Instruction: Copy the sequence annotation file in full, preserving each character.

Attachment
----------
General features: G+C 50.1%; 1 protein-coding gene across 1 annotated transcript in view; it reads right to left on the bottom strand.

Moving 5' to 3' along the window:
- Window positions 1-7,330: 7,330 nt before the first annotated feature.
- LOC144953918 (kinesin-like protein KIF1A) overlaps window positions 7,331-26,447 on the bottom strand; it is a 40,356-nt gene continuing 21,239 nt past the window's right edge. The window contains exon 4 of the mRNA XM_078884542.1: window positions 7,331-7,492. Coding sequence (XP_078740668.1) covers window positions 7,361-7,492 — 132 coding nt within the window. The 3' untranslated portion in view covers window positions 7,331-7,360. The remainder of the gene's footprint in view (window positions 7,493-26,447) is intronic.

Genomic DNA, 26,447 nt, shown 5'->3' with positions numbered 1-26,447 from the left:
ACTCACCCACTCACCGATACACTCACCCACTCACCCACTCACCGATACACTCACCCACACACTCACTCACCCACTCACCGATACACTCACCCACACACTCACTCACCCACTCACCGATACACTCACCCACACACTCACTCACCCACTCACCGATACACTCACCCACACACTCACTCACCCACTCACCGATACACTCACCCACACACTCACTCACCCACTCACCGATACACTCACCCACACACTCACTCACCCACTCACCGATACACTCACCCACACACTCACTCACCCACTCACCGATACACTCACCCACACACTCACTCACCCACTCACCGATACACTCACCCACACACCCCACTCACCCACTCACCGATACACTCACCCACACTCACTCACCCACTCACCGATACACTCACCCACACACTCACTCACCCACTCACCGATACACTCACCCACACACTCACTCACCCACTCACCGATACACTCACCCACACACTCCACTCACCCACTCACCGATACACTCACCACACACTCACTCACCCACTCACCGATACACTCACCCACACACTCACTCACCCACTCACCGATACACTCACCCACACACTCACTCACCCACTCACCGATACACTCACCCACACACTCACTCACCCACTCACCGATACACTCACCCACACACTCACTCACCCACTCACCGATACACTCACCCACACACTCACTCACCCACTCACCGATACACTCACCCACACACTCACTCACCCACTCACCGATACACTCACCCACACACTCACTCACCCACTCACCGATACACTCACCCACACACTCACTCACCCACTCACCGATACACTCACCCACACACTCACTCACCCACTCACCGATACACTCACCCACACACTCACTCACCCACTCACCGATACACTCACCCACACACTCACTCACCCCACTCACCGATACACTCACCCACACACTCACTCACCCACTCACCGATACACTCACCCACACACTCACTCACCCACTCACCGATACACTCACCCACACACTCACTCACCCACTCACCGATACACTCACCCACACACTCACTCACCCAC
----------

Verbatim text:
General features: G+C 50.1%; 1 protein-coding gene across 1 annotated transcript in view; it reads right to left on the bottom strand.

Moving 5' to 3' along the window:
- Window positions 1-7,330: 7,330 nt before the first annotated feature.
- LOC144953918 (kinesin-like protein KIF1A) overlaps window positions 7,331-26,447 on the bottom strand; it is a 40,356-nt gene continuing 21,239 nt past the window's right edge. The window contains exon 4 of the mRNA XM_078884542.1: window positions 7,331-7,492. Coding sequence (XP_078740668.1) covers window positions 7,361-7,492 — 132 coding nt within the window. The 3' untranslated portion in view covers window positions 7,331-7,360. The remainder of the gene's footprint in view (window positions 7,493-26,447) is intronic.

Genomic DNA, 26,447 nt, shown 5'->3' with positions numbered 1-26,447 from the left:
ACTCACCCACTCACCGATACACTCACCCACTCACCCACTCACCGATACACTCACCCACACACTCACTCACCCACTCACCGATACACTCACCCACACACTCACTCACCCACTCACCGATACACTCACCCACACACTCACTCACCCACTCACCGATACACTCACCCACACACTCACTCACCCACTCACCGATACACTCACCCACACACTCACTCACCCACTCACCGATACACTCACCCACACACTCACTCACCCACTCACCGATACACTCACCCACACACTCACTCACCCACTCACCGATACACTCACCCACACACTCACTCACCCACTCACCGATACACTCACCCACACACCCCACTCACCCACTCACCGATACACTCACCCACACTCACTCACCCACTCACCGATACACTCACCCACACACTCACTCACCCACTCACCGATACACTCACCCACACACTCACTCACCCACTCACCGATACACTCACCCACACACTCCACTCACCCACTCACCGATACACTCACCACACACTCACTCACCCACTCACCGATACACTCACCCACACACTCACTCACCCACTCACCGATACACTCACCCACACACTCACTCACCCACTCACCGATACACTCACCCACACACTCACTCACCCACTCACCGATACACTCACCCACACACTCACTCACCCACTCACCGATACACTCACCCACACACTCACTCACCCACTCACCGATACACTCACCCACACACTCACTCACCCACTCACCGATACACTCACCCACACACTCACTCACCCACTCACCGATACACTCACCCACACACTCACTCACCCACTCACCGATACACTCACCCACACACTCACTCACCCACTCACCGATACACTCACCCACACACTCACTCACCCACTCACCGATACACTCACCCACACACTCACTCACCCCACTCACCGATACACTCACCCACACACTCACTCACCCACTCACCGATACACTCACCCACACACTCACTCACCCACTCACCGATACACTCACCCACACACTCACTCACCCACTCACCGATACACTCACCCACACACTCACTCACCCAC